Good Road is anything but good.

The paved road might be the worst in Oregon.

After about five miles, the road turns to smoother gravel and I speed up.

After five more miles the road dead-ends at the Good Ranch near the breaks of the Grande Ronde River.

I am exploring Cricket Flat, rolling farm and timber country, east of Elgin between the Grande Ronde River to the north and west and the Minam River to the east.

Crickets thrived here during early settlement.

In the early 1870s, crickets were so dense that Cove-area farmer S.G. French drove a herd of hogs about 30 miles to Cricket Flat to gorge on the second cousin of grasshoppers.

No crickets are seen or heard the day I visit the meadows and pine woods of this Oregon version of Scottish Highlands. Male crickets rub their wings together to chirp, or “sing.”

Navigator wife Wonder and I see other wildlife — a shy blue heron with a 6-foot wingspan splashes off from a pond when the paparazzi stop for a picture.

The resulting photo, not for publication, of the heron flying away looks like a tabloid UFO seen at the grocery store checkout line.

We also see deer and wild turkeys grabbing shade on this hot day.

The drive, better attempted on all-gravel Yarrington Road, which leaves Highway 82 farther east, passes numerous ranches, with horses, cows and goats outstanding in their fields.

Early settlers had to travel 10 miles to Summerville to get supplies and mail, a whole day round-trip by horse and wagon.

Even now, the ranches are lonely. They provide ample elbow room, and when I stop the car, I hear wind whoosh through the tops of ponderosa pines.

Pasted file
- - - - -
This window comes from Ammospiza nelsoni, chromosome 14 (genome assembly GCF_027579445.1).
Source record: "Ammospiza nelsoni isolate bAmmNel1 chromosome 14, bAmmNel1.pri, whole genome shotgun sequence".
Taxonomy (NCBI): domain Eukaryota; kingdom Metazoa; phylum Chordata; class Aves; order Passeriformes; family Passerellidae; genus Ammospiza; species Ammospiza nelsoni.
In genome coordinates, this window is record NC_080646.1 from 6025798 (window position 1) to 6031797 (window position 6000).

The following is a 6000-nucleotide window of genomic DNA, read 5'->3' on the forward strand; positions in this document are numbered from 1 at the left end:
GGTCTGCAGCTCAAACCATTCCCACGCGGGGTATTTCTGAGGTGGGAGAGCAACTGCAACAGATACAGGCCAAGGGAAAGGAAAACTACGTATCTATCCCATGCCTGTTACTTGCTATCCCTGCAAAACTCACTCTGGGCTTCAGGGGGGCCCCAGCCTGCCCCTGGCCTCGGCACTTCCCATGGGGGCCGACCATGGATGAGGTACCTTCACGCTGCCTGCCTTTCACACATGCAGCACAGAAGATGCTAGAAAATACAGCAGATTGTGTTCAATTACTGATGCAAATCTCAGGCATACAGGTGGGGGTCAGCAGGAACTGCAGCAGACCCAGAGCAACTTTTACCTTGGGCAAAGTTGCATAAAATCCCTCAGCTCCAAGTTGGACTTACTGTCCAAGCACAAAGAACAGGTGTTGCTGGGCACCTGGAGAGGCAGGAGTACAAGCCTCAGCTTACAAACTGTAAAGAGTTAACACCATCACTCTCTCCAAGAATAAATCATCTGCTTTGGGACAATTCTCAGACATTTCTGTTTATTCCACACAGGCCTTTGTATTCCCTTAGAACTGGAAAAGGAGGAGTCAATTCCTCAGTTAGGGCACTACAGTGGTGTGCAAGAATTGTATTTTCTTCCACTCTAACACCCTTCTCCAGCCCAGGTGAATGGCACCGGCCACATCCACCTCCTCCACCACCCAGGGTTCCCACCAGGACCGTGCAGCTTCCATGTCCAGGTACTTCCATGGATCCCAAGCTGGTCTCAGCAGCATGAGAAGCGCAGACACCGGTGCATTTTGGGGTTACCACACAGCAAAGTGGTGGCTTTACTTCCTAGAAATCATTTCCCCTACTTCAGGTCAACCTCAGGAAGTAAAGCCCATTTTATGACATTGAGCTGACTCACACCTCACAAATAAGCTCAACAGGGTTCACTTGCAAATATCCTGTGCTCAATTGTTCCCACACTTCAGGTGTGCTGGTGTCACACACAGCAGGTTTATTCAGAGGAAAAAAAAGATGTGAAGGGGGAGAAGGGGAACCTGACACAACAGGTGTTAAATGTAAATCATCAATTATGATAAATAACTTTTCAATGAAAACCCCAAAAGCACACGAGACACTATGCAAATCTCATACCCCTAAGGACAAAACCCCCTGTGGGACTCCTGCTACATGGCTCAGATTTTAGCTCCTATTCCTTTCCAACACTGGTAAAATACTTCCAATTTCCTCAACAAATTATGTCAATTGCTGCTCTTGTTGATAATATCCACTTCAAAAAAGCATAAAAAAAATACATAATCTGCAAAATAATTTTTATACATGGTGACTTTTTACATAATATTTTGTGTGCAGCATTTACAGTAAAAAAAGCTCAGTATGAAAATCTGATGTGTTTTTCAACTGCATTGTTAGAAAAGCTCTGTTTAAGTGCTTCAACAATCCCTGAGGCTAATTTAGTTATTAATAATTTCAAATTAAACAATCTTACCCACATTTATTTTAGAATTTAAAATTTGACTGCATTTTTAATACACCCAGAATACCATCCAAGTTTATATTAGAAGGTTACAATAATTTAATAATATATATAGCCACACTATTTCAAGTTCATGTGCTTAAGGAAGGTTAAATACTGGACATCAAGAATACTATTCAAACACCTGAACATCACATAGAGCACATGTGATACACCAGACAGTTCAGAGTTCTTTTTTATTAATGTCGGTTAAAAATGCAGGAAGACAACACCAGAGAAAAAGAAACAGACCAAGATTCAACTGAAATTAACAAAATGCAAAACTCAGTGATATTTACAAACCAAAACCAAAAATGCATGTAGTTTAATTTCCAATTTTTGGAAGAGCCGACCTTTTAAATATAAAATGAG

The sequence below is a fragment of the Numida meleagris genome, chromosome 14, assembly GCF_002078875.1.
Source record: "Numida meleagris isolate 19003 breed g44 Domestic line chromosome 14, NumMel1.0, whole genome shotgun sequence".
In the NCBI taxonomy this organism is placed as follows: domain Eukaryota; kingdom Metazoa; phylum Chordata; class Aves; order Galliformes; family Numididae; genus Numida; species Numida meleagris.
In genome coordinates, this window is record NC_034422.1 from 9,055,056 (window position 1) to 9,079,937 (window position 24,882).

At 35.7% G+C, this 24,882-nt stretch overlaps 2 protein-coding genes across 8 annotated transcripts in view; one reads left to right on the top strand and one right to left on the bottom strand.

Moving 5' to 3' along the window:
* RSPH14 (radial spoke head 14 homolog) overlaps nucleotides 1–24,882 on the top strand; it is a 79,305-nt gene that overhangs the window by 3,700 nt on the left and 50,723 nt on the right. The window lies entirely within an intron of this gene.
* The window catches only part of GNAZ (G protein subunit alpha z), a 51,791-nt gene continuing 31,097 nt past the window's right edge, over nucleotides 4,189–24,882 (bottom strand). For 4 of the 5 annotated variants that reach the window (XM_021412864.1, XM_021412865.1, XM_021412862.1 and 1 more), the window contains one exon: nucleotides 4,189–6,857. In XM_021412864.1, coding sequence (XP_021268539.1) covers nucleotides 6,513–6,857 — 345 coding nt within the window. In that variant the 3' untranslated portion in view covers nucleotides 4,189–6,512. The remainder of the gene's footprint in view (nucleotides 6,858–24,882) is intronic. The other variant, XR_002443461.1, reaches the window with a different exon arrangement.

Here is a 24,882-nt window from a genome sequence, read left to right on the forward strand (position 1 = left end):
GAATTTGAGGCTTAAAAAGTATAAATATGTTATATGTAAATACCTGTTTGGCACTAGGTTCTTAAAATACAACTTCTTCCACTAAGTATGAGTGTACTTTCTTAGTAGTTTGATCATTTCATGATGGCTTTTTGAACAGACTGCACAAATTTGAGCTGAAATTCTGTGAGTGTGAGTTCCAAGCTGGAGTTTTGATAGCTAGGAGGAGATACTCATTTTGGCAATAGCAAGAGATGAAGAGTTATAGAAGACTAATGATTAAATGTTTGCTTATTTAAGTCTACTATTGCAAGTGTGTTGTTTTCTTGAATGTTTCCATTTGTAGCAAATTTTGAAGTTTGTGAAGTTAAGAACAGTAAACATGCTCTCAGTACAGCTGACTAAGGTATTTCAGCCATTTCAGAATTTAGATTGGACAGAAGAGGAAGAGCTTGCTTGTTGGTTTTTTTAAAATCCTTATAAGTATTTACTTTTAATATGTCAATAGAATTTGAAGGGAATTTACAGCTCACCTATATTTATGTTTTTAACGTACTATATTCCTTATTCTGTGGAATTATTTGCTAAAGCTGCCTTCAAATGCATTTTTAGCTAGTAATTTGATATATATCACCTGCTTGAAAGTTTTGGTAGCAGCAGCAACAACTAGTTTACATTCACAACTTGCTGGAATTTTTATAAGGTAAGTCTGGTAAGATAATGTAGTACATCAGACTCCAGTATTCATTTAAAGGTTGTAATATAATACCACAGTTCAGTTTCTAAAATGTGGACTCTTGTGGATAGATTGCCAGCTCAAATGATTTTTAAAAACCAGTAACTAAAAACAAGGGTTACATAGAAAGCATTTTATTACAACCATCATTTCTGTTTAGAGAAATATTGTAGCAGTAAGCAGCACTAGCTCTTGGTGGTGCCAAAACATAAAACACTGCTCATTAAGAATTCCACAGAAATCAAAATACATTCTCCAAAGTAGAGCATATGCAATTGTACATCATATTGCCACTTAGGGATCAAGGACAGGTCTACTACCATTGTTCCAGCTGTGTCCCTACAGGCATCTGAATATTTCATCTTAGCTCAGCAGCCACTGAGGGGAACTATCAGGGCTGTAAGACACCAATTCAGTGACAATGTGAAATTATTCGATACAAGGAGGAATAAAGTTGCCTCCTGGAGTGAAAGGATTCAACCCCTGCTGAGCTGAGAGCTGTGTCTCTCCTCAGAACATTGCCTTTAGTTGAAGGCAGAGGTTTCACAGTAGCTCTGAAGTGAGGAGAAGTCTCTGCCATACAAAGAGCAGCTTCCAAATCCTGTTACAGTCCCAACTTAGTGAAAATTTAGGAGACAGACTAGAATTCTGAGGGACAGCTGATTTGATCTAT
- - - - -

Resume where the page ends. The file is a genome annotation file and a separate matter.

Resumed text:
A post office was established on Cricket Flat April 17, 1878, giving settlers easier access to their mail.

Due to the abundance of elk on the flat, the post office was called Elk Flat.

The Elk Flat post office was discontinued on Nov. 11, 1886, when a post office in Elgin was established.

Settlement in Elgin had begun in the early 1880s and the town quickly sprung up.

Growth was boosted by the branch line of a railroad from La Grande completed Oct. 27, 1890.

Elgin was the flat’s closest link to civilization, and the cricket name was soon revived.

Today Cricket Flat is a place most tourists whiz by on the way to more well-known destinations — Joseph, Wallowa Lake and the Eagle Cap Wilderness.

For years the Cricket Flat settlement’s church was the place to go for community activities. A series of severe winters, however, took their toll.

The church fell into disrepair and finally succumbed to a major snowstorm in 2017.

There are no stores on the flat or county parks. No restaurants or malls. No gas stations.

Shopping today, though, is more convenient than ever.

A lonely FedEx truck shooting out a rooster tail of dust along Yarrington Road, the smoothest route through Cricket Flat, reminds the visitor of how connected even the most rural locations are to the outside world.

I ponder this as I drive by three goats “working remotely.”

They stop a minute to watch the tourists drive by, as curious about us, the rare visitors, as we are of them.

As we leave, we see the goats resume chowing down on bushes, enjoying the serenity of the back and beyond.

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